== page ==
The Soviet history of Telliskivi Factory: photos from the archives

Telliskivi Creative City has become the centre of social life and business in modern Tallinn. Many people often find themselves asking questions like: What is the history of this place? What did they produce here? When did it open? What was it called? What was factory life like? When you’re sitting in one of the cafés or bars today the history of this factory is not too clear. The Soviet imagery has been removed and we’re left with these cool, but mysterious, factory buildings.

So let’s uncover the history of the Telliskivi factory by looking at some photos from the archives (courtesy of Ajapaik).

The first factory established on this territory was the Baltic Railway Factory (the very first factory in the city). Tallinn’s first rail line was officially opened in 1870 along with this factory. The main function of the Baltic Rail Factory was the maintenance and expansion of the rail network. The territory of this industrial facility included modern-day Telliskivi, Depoo and Balti Jaama Turg. You will also notice that Teliskivi has a mixture of different architectural styles. Any buildings made of limestone bricks (like the buildings you can see in this photo) are from those early rail factory days.

In 1958, the factory name changed to M. I. Kalinini Tallinna Elektrotehnika Tehas (the Mihkail Kalinin Electrical Engineering Plant of Tallinn). This was the birth of a brand new factory dedicated to technology and science. Altogether, 3,000 people worked on this site, developing and producing some of the most advanced technology of the time. Here is the entrance to the factory on Telliskivi street. I guess you can recognise who that guy is 😉

NB: between 1940 and 1958, the factory was also called ‘Kalinin’, but at this time it was still a railway production and repair facility.

The factory was named after Mikhail Kalinin, a Bolshevik revolutionary who occupied several high positions of power during his life. He had a good relationship with Stalin but in reality, his power and influence were limited. His power was just symbolic. In his early life Kalinin actually lived in Kalamaja and worked in the Baltic Rail Factory so I guess he was a logical choice when choosing a name for this new enterprise. In this photo we can see a monument to Kalinin on the grounds of the Telliskivi factory area (next to modern-day F-Hoone). The monument also includes the very machine that Kalinin used during his time as a worker here.

The opening of another Kalinin monument on his 95th birthday in the main factory yard.

Power converters, semi-conductor valves, power transformers and high-voltage electrical equipment were all produced here. Many of theses items were used in the Soviet military and space programs! As with all Soviet industrial units, targets and quotas were set and bonuses were awarded based on the achievement of these goals. When a big deadline was approaching it was not uncommon to see representatives from the military in attendance to oversee the proceedings.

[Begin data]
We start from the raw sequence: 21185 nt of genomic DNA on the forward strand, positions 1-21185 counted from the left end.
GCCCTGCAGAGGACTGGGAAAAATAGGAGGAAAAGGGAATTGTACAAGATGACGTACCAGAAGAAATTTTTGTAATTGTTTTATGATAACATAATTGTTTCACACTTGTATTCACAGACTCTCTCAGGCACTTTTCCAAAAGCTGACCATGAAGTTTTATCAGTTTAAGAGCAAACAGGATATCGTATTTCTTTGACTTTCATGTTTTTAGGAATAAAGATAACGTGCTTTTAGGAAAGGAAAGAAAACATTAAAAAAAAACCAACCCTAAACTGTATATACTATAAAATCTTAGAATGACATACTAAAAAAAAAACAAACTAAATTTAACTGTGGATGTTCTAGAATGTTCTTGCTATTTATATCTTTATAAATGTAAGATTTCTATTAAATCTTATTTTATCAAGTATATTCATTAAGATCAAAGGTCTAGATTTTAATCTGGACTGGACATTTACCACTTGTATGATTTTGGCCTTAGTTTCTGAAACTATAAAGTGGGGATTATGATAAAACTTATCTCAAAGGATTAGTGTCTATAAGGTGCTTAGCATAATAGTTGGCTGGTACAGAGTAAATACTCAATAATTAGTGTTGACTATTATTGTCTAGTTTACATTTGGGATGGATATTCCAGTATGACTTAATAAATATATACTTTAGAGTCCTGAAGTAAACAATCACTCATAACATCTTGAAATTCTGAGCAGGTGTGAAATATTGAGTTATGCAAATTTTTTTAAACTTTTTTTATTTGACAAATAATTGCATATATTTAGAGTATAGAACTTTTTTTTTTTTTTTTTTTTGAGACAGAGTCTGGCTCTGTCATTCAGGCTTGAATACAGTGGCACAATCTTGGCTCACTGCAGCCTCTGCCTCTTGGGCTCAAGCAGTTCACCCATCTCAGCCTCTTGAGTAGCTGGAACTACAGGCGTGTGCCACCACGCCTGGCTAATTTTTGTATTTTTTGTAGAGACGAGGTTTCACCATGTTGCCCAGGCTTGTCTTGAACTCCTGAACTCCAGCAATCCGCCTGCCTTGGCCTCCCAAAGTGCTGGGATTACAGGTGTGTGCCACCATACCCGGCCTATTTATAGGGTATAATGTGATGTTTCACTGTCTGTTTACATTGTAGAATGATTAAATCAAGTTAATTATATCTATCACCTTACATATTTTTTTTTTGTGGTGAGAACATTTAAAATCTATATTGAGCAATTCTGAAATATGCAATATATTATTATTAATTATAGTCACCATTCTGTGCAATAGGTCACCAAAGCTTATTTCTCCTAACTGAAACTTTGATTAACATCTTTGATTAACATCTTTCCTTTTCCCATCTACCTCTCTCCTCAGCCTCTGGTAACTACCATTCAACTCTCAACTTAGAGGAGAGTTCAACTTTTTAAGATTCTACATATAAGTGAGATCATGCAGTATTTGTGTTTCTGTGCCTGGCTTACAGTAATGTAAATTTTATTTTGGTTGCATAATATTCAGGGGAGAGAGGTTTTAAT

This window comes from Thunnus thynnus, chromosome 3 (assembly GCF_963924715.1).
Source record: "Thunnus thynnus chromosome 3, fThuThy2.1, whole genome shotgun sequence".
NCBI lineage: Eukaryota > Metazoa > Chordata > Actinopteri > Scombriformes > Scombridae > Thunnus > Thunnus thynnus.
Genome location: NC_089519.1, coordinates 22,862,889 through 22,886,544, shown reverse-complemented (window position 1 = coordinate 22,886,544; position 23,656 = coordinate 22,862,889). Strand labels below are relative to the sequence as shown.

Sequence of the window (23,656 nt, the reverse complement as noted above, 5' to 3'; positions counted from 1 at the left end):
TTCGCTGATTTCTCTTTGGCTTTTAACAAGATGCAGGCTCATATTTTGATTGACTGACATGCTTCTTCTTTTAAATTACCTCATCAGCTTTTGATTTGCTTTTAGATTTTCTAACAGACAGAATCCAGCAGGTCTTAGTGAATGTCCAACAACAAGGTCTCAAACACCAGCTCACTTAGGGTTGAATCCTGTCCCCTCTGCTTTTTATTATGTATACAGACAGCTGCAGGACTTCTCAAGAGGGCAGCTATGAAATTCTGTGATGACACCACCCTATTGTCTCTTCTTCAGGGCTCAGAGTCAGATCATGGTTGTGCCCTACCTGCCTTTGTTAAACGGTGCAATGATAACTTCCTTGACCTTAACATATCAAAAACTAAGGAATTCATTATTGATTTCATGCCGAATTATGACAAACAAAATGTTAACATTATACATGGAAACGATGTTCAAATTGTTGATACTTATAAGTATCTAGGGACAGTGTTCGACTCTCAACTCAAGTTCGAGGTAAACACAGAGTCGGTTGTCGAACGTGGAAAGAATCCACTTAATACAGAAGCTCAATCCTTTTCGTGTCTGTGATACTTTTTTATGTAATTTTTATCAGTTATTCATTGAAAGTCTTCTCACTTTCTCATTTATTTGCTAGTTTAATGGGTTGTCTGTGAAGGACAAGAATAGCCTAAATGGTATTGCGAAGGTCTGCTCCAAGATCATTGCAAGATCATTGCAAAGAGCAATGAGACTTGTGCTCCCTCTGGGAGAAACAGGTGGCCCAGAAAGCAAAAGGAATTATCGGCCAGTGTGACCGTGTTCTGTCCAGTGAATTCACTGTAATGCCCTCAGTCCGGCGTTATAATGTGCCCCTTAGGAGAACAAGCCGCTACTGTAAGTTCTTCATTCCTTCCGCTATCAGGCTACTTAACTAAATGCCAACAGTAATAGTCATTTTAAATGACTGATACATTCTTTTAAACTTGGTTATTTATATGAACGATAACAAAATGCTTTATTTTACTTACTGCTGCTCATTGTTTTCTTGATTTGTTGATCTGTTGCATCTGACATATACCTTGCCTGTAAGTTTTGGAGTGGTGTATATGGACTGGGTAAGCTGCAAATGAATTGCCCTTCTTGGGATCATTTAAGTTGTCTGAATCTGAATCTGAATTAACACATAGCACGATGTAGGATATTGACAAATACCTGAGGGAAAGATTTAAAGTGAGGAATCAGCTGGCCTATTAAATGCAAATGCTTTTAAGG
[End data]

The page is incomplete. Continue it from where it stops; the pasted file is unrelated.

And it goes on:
Research and development was also a huge part of the work here. In the 1970s Soviet technology was some of the best in the world and the Kalinin factory had its own centre of science. Within this building, workers would build prototypes, test new industrial production methods and even conduct experiments with high level chemicals. Even dangerous substances such as mercury and radioactive elements were used here!

As you might imagine, this science factory required a huge amount of electricity. Here we can see the main electrical station of the territory, designed to meet these large power demands. In front of it you might notice the Kalinin monument and the ‘wall of honour’ (a kind of ‘Soviet employee of the month’ display). In the modern day Creative City this area is the central car park. There is also an ice rink installed here in winter.

The factory had a ‘function room’ in the main administration building. This was used for important meetings, Soviet celebrations, awards ceremonies and for entertaining notable visitors.

The government delegation of the Uzbek SSR during the Decade of Art and Literature of the Uzbek SSR. Yep, the Soviets liked to use a lot of words. Basically, here are some important people visiting the Kalinin Factory in 1968.

If you would also like to visit this former factory like these fine gentlemen here, you are welcome to join me on a guided tour! I will share stories from factory workers that are not included in this post and give you a full picture of factory life in Soviet days.

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